15. As a parent, friend, loved one or colleague, do I tell those about whom I care that I believe in them? If not, why not? Do I intend to turn around and do so? If so, with whom will I first express this positively reinforcing sentiment?
  16. What positive things could happen if I told my most cherished others how much I truly believed in them?
  17. Do I intend to be happy?
  18. If so, what personal attitudes and philosophies can I embrace to ensure I achieve that disposition, come what may? And if I’m already happy with my professional and personal lot in life, what do I consciously intend to do to keep that attitude and feeling in a holding pattern?
  19. Am I already as good with the “follow through” as I could possibly be? If not, how do I plan to do better?
  20. Am I ever going to, “get around to it” (whatever “it” is for you)? If not, why not? If so, on what date in 2010 do I intend to start? How about January 1st? :

When it comes to you and 2010, what further questions and challenges are you putting forward for yourself? What are your insights about how to motivate yourself/what to do next? I welcome your input and will gladly add your thoughts, either anonymously or acknowledged, as a footer to this epilogue segment, if you will kindly send me your thoughts via email at:, placing the words “WW Epilogue Feedback” in the Subject Line.

And to give you an encouraging little butt-kick into the New Year and fire you up about your new plan of professional action, perhaps it will help to hang on to these words of wisdom:

Anything worth doing well is worth doing poorly at first.
— Brain Tracy, Author/Speaker

If I always do what I’ve always done, I’ll always get what I’ve always got!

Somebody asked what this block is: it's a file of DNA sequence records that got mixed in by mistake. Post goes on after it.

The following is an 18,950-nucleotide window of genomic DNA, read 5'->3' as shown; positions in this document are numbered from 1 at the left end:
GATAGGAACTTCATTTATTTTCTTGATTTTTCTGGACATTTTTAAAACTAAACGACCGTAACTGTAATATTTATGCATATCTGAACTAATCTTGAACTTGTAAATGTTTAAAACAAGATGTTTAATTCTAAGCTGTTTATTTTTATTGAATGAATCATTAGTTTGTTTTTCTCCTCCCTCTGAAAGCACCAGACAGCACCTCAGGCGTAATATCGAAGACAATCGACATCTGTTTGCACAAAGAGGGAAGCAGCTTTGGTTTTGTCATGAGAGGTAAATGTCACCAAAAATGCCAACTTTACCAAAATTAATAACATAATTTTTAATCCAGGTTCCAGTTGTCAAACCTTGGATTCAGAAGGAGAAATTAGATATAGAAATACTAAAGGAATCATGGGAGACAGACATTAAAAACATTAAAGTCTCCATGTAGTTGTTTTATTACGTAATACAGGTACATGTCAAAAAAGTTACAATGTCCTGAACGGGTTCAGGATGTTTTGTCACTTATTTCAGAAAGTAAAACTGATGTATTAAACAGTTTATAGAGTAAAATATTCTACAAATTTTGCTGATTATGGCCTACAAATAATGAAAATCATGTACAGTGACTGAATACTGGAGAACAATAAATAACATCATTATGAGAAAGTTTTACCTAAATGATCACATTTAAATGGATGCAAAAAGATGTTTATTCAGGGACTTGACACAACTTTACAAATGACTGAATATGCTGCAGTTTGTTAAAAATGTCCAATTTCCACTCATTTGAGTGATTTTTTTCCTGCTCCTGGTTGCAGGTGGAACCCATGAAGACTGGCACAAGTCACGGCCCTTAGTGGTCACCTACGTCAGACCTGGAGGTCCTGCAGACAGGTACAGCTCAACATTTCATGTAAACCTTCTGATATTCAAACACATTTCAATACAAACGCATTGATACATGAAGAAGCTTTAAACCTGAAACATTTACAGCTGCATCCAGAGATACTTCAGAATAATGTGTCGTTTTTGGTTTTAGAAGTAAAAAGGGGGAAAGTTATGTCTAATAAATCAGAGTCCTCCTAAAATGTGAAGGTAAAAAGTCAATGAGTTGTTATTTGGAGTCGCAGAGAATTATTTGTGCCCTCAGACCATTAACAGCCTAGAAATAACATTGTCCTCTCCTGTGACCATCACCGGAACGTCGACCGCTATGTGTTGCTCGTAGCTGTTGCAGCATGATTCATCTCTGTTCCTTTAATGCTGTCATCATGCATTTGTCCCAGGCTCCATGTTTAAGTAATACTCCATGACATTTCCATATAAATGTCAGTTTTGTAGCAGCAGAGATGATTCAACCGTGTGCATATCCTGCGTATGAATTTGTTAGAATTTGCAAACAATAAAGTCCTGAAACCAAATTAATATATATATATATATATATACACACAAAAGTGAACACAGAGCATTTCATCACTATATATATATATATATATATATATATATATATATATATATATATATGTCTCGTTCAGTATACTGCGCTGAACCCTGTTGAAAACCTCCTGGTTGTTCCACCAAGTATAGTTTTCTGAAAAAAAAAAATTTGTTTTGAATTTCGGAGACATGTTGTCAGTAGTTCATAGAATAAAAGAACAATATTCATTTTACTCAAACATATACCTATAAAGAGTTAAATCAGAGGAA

(if I want to get something different, I’ve got to do something different!)

— Ray Crock, Founder, McDonalds

Until one is committed, there is hesitancy, the chance to draw back, always ineffectiveness. Concerning all acts of initiative and creation, there is one elementary truth the ignorance of which kills countless ideas and splendid plans: that the moment one definitely commits oneself, then providence moves too. All sorts of things occur to help one that would never otherwise have occurred. A whole stream of events issues from the decision, raising in one’s favor all manner of unforeseen incidents, meetings and material assistance which no man could have dreamed would have come his way.
— W. H. Murray, Mountaineer/Writer

Whatever you can do or dream you can, begin it. Boldness has genius, power and magic in it. Begin it now.
— Johann Wolfgang Goethe

And, finally, this last paragraph, from Leo Tolstoy’s Short Story, Three Questions, is offered to you by way of the same fine friend who shared the opening quotation of, “I believe in you”:

Remember that there is only one important time and that is Now. The present moment is the only time over which we have dominion. The most important person is always the person with whom you are, who is right before you, for who knows if you will have dealings with any other person in the future. The most important pursuit is making that person, the one standing at you side, happy, for that alone is the pursuit of life.”

Click here if you would like to read Tolstoy’s Short Story, Three Questions, in its entirety.

It’s almost 2010. A whole new year. A whole new decade. Plan to make the most of it. Start strategizing now, in December, and plan to believe in yourself in a whole new way–more than you ever have before. Now is the time to arise from any bushel under which you may have been hiding (the full extent of your talents), and shine on in 2010.

My sincerest wishes of good luck and good fortune to you for your exciting, hopeful and promising days ahead.

I bring you the gift of these four words: I believe in you.
— Blaise Pascal